June 2013
Volume 54, Issue 15
ARVO Annual Meeting Abstract  |   June 2013
Poisson Ratio Measurements of Extra-ocular Muscle and Tendon
Author Affiliations & Notes
  • Andrew Shin
    Ophthalmology, Jules Stein Eye Institute, UCLA, Los Angeles, CA
    Mechanical and Aerospace Engineering, UCLA, Los Angeles, CA
  • Lawrence Yoo
    Ophthalmology, Jules Stein Eye Institute, UCLA, Los Angeles, CA
  • Joseph Demer
    Ophthalmology, Jules Stein Eye Institute, UCLA, Los Angeles, CA
  • Footnotes
    Commercial Relationships Andrew Shin, None; Lawrence Yoo, None; Joseph Demer, ScanMed (R)
  • Footnotes
    Support None
Investigative Ophthalmology & Visual Science June 2013, Vol.54, 1925. doi:
  • Views
  • Share
  • Tools
    • Alerts
      This feature is available to authenticated users only.
      Sign In or Create an Account ×
    • Get Citation

      Andrew Shin, Lawrence Yoo, Joseph Demer; Poisson Ratio Measurements of Extra-ocular Muscle and Tendon. Invest. Ophthalmol. Vis. Sci. 2013;54(15):1925.

      Download citation file:

      © ARVO (1962-2015); The Authors (2016-present)

  • Supplements

Purpose: Oculorotary force is generated by extraocular muscles (EOMs) and transmitted to the globe via varying lengths of extraocular tendons (EOTs). Potential biomechanical differences between EOM and EOT have been typically assumed but heretofore unmeasured. One such fundamental mechanical parameter is the Poisson ratio (PR), which approximates the ratio of relative change in cross sectional area to tensile elongation. The present study measured the PR for both EOM and EOT by determining morphologic changes using computed x-ray tomography (CT) and optical coherence tomography (OCT) at microscopic resolution.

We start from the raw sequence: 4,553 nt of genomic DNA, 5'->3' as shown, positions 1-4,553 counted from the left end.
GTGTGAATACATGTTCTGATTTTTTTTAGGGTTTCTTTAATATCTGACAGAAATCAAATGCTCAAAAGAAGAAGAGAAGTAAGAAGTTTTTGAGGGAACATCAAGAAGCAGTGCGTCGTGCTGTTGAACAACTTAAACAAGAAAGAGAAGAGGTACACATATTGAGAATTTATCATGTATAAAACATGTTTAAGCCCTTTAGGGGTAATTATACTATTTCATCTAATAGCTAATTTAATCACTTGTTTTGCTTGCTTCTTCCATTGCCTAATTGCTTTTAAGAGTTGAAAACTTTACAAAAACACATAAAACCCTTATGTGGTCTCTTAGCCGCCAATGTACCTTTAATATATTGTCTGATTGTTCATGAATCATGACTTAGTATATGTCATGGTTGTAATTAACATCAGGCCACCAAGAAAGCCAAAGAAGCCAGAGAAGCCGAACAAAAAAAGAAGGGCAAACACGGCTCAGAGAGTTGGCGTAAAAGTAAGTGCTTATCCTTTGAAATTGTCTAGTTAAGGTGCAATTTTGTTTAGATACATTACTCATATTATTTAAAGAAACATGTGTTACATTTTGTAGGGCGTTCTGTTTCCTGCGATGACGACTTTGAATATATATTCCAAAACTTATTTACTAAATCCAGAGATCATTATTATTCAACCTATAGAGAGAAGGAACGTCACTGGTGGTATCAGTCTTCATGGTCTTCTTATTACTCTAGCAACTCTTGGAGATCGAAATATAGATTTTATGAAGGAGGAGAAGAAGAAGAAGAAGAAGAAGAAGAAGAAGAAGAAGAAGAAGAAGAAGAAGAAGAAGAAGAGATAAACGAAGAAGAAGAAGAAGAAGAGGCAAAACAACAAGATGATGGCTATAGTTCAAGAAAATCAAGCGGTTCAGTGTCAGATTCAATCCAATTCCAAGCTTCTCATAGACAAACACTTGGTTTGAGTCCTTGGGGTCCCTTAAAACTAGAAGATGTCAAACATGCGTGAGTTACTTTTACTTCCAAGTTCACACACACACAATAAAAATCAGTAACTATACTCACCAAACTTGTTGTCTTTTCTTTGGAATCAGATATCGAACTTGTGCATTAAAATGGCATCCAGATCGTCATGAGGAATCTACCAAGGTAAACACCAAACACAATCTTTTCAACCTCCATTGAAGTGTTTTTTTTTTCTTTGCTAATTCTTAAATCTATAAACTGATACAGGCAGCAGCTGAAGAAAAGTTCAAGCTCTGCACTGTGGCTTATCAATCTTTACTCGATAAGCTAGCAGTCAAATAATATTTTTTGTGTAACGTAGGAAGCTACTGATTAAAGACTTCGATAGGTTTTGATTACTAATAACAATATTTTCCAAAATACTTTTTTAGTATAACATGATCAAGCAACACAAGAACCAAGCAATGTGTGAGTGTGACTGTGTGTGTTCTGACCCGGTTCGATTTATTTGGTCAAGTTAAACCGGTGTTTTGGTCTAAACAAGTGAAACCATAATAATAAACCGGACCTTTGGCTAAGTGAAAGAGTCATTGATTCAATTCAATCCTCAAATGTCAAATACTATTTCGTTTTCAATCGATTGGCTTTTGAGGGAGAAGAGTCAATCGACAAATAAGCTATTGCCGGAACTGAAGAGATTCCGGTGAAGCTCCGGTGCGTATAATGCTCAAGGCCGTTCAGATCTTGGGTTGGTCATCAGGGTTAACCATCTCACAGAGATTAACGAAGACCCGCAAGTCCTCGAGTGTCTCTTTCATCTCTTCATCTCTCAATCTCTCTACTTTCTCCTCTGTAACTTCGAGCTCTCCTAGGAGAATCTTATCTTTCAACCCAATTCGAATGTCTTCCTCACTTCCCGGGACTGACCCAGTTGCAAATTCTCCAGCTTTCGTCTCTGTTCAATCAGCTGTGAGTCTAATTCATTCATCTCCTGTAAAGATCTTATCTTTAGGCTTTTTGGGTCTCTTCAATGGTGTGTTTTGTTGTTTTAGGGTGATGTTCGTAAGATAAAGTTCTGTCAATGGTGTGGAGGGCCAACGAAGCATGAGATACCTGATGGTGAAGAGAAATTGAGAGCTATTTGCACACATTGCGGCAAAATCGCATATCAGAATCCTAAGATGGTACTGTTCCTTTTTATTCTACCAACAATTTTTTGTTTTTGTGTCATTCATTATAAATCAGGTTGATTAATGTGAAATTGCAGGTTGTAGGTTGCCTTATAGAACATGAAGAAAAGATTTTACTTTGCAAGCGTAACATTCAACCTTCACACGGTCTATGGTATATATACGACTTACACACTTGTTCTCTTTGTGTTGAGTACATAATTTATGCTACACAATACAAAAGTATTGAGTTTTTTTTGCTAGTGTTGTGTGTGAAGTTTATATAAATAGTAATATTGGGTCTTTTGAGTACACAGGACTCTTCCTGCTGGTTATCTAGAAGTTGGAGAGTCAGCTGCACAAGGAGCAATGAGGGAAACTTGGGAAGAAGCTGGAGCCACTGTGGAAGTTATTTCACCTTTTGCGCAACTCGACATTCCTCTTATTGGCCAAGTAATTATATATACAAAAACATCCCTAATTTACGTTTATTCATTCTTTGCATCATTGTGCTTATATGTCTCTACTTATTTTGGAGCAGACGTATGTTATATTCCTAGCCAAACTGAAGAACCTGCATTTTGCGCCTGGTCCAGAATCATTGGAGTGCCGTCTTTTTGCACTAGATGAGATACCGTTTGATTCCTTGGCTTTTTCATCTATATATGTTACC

Methods: Fresh bovine EOM specimens were clamped in a tensile fixture within a micro-CT scanner (Skyscan, Belgium) with temperature and humidity control, and stretched up to 35% of initial length. Bovine EOTs were clamped in a load cell with physiologic environmental conditions and were stretched up to 25% of initial length. Sets of 500-800 contiguous CT images and sets of 512 OCT images were obtained at 10 micron resolution before and after tensile loading. Digital 3-D models were then built and discretized into 6-8 and 1-1.25 microns thick elements for EOM and EOT, respectively. Changes in longitudinal thickness of each microscopic element were determined to calculate longitudinal strain. Green’s theorem was used to calculate areal strain transverse to stretching.

Results: The mean PR from discretized 3-D models for every microscopic element in 14 EOM specimens averaged 0.457 ± 0.004 (SD) (P < 0.001) while the mean PR value was computed to be 0.542 ± 0.011 for 7 EOT specimens (P < 0.001). While the PR for EOM is near the condition of incompressibility (PR = 0.5), the PR for EOT was significantly greater than 0.5, indicating that EOT volume decreases during tensile deformation.

Conclusions: The internal structure of EOT is different from that of EOM which causes overall volume to decrease during tensile elongation. Taking mass conservation into account, we can also come to a possible conclusion that EOT density increases during tensile elongation.

Keywords: 521 extraocular muscles: structure • 522 eye movements  

This PDF is available to Subscribers Only

Sign in or purchase a subscription to access this content. ×

You must be signed into an individual account to use this feature.